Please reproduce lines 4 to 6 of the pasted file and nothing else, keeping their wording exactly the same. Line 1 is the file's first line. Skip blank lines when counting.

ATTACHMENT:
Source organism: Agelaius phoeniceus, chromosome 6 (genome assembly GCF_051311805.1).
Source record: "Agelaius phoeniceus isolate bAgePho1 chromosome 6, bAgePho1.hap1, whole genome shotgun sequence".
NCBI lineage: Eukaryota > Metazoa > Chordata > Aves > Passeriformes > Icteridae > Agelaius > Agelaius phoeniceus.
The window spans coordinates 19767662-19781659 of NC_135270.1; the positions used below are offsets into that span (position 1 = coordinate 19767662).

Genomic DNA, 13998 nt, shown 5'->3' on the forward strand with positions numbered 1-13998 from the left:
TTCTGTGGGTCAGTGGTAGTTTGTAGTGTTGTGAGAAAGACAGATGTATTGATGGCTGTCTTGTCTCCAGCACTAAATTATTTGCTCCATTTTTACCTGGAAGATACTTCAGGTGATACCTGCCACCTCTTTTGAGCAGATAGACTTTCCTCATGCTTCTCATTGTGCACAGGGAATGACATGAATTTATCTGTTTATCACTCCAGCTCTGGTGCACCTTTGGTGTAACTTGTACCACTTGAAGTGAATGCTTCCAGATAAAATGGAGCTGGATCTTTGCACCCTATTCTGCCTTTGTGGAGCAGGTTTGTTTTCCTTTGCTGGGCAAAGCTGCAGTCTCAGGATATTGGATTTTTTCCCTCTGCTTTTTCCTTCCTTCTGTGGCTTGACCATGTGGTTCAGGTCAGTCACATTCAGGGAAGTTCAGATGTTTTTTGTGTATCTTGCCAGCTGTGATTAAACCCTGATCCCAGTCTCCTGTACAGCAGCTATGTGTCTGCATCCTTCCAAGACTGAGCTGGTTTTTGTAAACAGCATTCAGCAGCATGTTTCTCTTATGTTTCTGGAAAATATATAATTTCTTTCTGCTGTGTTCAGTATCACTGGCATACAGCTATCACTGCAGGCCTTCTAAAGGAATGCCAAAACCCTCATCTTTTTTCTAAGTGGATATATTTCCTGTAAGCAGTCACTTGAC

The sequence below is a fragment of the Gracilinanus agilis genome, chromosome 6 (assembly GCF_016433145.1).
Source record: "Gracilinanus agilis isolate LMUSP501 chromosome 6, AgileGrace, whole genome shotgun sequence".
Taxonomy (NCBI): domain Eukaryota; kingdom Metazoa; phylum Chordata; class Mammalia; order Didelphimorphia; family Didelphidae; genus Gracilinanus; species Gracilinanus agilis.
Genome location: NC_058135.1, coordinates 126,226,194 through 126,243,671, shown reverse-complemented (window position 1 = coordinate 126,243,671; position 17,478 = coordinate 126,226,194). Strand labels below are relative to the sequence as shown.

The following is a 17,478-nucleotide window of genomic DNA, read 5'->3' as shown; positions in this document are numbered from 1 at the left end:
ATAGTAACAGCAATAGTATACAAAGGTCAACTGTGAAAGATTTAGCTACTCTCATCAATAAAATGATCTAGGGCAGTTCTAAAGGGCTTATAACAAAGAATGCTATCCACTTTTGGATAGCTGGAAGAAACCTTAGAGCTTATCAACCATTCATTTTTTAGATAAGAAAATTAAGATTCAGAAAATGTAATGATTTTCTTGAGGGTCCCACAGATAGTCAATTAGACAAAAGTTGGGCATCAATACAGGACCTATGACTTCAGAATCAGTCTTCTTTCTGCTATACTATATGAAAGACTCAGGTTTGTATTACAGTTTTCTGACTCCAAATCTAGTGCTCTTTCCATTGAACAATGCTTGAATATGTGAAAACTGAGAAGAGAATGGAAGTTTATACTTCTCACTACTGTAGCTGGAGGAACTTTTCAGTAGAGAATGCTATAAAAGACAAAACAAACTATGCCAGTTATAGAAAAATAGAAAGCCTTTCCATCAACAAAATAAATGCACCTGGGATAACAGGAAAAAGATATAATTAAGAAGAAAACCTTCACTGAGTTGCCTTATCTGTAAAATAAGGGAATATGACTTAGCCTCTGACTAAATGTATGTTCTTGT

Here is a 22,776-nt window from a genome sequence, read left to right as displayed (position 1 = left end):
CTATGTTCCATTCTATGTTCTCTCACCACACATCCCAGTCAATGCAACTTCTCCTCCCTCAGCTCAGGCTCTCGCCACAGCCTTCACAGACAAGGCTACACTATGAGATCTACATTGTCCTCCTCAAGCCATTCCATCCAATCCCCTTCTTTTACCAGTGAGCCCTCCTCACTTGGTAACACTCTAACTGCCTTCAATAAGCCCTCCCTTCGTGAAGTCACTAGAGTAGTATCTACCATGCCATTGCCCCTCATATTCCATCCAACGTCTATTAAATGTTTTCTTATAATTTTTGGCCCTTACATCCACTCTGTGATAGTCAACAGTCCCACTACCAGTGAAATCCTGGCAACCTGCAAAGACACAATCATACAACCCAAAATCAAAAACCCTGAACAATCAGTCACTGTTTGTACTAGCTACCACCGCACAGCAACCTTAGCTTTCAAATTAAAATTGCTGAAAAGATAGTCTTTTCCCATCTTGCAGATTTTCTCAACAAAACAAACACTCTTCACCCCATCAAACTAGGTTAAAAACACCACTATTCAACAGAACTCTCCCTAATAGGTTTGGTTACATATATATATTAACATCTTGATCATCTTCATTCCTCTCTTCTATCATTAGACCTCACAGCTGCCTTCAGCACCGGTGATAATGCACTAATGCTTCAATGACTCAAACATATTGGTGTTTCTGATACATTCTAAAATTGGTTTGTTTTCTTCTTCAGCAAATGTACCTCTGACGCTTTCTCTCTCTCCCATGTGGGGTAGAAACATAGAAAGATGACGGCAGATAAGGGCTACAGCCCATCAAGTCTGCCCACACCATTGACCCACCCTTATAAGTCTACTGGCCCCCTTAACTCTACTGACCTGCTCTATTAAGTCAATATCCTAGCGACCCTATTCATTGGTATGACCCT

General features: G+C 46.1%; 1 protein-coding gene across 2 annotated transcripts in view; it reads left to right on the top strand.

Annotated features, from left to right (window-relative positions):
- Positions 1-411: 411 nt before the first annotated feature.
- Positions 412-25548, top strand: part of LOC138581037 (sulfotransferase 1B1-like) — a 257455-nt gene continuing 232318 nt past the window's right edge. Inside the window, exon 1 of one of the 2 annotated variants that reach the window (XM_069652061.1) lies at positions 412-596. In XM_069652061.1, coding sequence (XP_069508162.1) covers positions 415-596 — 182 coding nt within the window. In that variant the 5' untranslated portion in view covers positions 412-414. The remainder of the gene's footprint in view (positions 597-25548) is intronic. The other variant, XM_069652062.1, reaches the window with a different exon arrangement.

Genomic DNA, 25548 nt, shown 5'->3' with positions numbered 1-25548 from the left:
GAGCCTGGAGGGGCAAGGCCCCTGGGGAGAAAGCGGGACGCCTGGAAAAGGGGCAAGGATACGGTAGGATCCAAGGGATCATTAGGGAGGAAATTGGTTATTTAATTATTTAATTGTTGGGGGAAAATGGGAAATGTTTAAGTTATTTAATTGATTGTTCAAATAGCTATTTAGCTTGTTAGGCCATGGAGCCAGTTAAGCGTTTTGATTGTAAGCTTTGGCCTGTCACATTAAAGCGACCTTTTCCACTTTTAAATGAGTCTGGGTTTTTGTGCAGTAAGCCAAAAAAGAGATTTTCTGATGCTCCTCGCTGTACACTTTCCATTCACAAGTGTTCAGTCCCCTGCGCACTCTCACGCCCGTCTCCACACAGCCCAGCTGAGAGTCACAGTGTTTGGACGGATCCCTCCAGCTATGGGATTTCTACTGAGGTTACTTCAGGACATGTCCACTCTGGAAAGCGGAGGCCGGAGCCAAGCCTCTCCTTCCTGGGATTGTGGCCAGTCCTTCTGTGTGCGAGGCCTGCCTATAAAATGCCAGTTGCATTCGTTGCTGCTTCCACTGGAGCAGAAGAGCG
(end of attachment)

The window spans coordinates 19767662-19781659 of NC_135270.1; the positions used below are offsets into that span (position 1 = coordinate 19767662).

Genomic DNA, 13998 nt, shown 5'->3' on the forward strand with positions numbered 1-13998 from the left:
TTCTGTGGGTCAGTGGTAGTTTGTAGTGTTGTGAGAAAGACAGATGTATTGATGGCTGTCTTGTCTCCAGCACTAAATTATTTGCTCCATTTTTACCTGGAAGATACTTCAGGTGATACCTGCCACCTCTTTTGAGCAGATAGACTTTCCTCATGCTTCTCATTGTGCACAGGGAATGACATGAATTTATCTGTTTATCACTCCAGCTCTGGTGCACCTTTGGTGTAACTTGTACCACTTGAAGTGAATGCTTCCAGATAAAATGGAGCTGGATCTTTGCACCCTATTCTGCCTTTGTGGAGCAGGTTTGTTTTCCTTTGCTGGGCAAAGCTGCAGTCTCAGGATATTGGATTTTTTCCCTCTGCTTTTTCCTTCCTTCTGTGGCTTGACCATGTGGTTCAGGTCAGTCACATTCAGGGAAGTTCAGATGTTTTTTGTGTATCTTGCCAGCTGTGATTAAACCCTGATCCCAGTCTCCTGTACAGCAGCTATGTGTCTGCATCCTTCCAAGACTGAGCTGGTTTTTGTAAACAGCATTCAGCAGCATGTTTCTCTTATGTTTCTGGAAAATATATAATTTCTTTCTGCTGTGTTCAGTATCACTGGCATACAGCTATCACTGCAGGCCTTCTAAAGGAATGCCAAAACCCTCATCTTTTTTCTAAGTGGATATATTTCCTGTAAGCAGTCACTTGAC